Friday, February 7, 2014

Friday Keynotes at RootsTech 2014

Friday is the second day of the RootsTech 2014 Conference in Salt Lake City.

It started with the two keynote speakers - Judy G. Russell (The Legal Genealogist) and Dr. Spencer Wells, who heads the National Geographic Genographic Project.

Here is Judy just after coming onstage, and her first slide that set the tone for her presentation:

As Judy noted, Aaron Holt of the National Archives said that "Oral family history can be lost in three generations."  To demonstrate that, Judy asked questions of the audience about what they knew about their parents and grandparents - about 95% couldn't answer the first question, and nobody could answer all five questions.  The first question was "What was your mother's first illness?"

Here's a close up of Judy onstage:

Judy used three examples of how stories are obtained, analyzed and confirmed.  Her first example was the Revolutionary War service of Richard Baker and his loss at the Battle of Trenton in 1776.  The only record of his service and death with the 3rd Virginia regiment is a letter written home by his brother after the battle.

Judy used this Baker family to demonstrate how family stories, and published genealogies can be wrong, and how to ensure that any story is correct.  She painted a grand picture of the earlier Baker ancestry in Virginia, including a marriage to a Winslow that gave the family a Mayflower ancestor.  Then she discussed how scholarly research disproved quite a bit of it.  That led to the discussion of the Genealogical Proof Standard and how applying the GPS can help prove oral or written history.

Finally, Judy told the fanciful family story about her great-great-grandfather, Martin Gilbert Cottrell.  Family lore said that he'd been a cowboy in one part of Texas, a rancher in another part, a farmer, a sheriff, a traveling salesman and a preacher.  She was able to find records that document each of those occupations in the different places that demonstrated that it was the same person.

Judy noted that we must find the stories of ancestors, and document them well, so that we can pass those stories to our descendants.  That includes "my story" too.  If we don't, we will lose them in three generations or less.

This was a superb, masterful performance by Judy.  She always speaks clearly and forcefully, which I really appreciate and wish I could emulate.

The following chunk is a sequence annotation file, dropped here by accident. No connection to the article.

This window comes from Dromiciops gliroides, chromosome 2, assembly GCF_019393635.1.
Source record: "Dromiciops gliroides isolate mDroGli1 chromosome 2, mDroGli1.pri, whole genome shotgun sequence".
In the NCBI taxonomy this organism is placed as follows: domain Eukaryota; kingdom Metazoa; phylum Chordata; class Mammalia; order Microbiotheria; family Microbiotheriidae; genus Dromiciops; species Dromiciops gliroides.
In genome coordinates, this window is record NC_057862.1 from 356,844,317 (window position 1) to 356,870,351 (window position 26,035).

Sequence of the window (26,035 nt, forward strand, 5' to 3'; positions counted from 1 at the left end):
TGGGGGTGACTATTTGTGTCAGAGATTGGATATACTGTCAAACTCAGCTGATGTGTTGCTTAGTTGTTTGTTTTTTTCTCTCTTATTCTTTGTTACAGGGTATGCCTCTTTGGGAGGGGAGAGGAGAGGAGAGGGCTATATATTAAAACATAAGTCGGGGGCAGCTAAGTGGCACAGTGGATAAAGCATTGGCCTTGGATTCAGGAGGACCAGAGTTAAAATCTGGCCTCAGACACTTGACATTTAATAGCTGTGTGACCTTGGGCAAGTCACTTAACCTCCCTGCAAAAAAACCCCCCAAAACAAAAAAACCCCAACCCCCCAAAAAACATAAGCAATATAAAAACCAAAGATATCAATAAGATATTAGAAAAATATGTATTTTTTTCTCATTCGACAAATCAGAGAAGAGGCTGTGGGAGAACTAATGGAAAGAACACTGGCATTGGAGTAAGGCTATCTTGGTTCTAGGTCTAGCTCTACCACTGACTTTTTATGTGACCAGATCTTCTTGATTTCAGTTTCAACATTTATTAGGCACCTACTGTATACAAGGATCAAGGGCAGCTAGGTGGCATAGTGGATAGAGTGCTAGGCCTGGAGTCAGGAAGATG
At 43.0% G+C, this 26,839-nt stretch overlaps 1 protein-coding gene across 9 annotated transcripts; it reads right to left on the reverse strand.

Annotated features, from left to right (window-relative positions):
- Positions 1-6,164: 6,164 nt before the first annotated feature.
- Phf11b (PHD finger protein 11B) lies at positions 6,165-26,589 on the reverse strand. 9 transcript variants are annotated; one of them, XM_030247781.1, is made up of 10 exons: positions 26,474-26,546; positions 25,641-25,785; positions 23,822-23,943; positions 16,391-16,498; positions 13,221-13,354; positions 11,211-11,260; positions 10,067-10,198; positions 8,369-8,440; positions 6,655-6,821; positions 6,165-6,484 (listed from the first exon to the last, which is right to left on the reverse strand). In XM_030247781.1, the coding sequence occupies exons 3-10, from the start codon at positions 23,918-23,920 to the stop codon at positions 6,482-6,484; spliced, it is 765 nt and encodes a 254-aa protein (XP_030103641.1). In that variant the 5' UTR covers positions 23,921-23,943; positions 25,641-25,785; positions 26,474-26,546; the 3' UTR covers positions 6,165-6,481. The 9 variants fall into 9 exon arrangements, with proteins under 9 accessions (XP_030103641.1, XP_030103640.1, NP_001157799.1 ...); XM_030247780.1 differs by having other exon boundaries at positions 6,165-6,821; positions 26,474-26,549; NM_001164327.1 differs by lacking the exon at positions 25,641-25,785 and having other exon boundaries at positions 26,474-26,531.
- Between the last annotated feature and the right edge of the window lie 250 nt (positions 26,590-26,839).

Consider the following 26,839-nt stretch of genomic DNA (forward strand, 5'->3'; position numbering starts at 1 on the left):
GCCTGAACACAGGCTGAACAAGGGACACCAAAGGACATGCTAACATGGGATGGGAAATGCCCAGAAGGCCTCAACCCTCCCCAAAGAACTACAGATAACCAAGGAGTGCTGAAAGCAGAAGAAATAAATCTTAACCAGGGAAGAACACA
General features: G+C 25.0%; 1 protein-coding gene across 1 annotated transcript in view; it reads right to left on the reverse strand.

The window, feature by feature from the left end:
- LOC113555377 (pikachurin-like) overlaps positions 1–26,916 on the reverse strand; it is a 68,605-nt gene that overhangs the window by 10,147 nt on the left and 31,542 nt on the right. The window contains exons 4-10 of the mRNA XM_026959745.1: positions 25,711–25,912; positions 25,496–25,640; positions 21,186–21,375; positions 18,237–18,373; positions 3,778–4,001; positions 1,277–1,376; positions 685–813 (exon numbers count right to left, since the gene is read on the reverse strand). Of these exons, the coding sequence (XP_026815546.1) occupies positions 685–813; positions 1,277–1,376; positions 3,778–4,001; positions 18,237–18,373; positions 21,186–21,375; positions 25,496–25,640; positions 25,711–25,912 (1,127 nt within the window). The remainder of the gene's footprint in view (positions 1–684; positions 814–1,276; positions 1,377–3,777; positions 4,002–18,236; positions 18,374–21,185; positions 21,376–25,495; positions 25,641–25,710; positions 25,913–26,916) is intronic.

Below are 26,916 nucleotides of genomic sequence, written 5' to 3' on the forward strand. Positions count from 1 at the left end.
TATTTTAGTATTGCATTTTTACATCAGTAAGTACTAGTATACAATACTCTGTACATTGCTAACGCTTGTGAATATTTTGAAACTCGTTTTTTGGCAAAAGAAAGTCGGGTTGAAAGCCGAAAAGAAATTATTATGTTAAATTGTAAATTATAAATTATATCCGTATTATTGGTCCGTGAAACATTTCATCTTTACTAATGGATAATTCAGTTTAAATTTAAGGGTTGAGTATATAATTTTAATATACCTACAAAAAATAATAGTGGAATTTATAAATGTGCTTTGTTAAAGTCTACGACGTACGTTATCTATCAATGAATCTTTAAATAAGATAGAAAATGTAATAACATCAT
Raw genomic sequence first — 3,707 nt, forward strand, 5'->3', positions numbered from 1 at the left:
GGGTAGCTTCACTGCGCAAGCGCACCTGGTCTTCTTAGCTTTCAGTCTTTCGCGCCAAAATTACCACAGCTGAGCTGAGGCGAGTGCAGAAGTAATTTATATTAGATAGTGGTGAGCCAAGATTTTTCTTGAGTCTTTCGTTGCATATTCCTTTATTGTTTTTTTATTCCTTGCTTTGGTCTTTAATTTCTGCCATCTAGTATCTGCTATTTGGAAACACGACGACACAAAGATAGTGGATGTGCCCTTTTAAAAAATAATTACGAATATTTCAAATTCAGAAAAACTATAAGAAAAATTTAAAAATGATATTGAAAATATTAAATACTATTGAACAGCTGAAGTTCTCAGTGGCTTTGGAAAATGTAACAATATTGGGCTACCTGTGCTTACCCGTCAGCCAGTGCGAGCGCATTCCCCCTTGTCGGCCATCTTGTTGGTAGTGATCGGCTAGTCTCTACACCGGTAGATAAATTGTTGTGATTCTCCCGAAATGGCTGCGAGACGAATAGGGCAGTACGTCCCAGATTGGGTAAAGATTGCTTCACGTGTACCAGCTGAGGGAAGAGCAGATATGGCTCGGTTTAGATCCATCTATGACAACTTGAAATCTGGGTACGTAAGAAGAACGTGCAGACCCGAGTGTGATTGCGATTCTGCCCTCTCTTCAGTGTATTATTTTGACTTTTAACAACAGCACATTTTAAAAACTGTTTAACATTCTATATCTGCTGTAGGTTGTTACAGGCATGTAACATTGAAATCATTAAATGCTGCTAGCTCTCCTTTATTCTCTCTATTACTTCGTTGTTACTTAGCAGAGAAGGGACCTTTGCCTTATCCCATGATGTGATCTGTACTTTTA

The second Keynote speaker today was Dr. Spencer Wells.  He started out with a genealogy puzzle - his name, which was Rush Spencer Wells IV.  His grandmother told him about the Rush male who was his 2nd great-grandfather, a 2nd great-grandmother with the maiden name of Spencer, and four Rush Spencer Wells children followed.  Here is a photo of Spencer Wells on stage:

Dr. Wells then took us on a whirlwind tour of The Human Journey through the eyes of a geneticist.  The two basic questions are about origins and journey - how did the species occupy the earth.  He went through basic DNA genetics, then into mtDNA and Y-DNA, and then showed the two sets of haplogroups that have been determined over the past two decades.

He also discussed the Genographic Project, which consists of field research, public participation (DNA tests), and the Legacy Fund (85 grants to date for over $2 million).

He finished up by noting that DNA testing is now in the public consciousness, and tests have increased in 8 years from zero to 1 million by the end of 2012, and we will soon have the 2 millionth test performed.  The more people who test, the better the chances are of finding matches with other testers.

After Dr. Wells, Shipley Munson of FamilySearch came onstage to announce the winners of the Developer Challenge.  The winner was the Saving Memories Forever couple from Missouri:

This was an excellent Keynote session - and you can watch it on when it becomes available in the next week or two.  I highly recommend it for both Keynote addresses!

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Copyright (c) 2014, Randall J. Seaver

1 comment:

JDR said...

Having viewed both these presentations remotely I have have to agree that they were both top rate. Judy Russel's was a model of how a presentation should be given, but I thought she went too far with her questions about things like what an ancestor's best subject was at school. In some circumstances it's pertinent but not for everyone and there's a limited on how much we need or want to know. If we spent all our time researching every detail of an ancestor's life we'd have no time for a life of our own.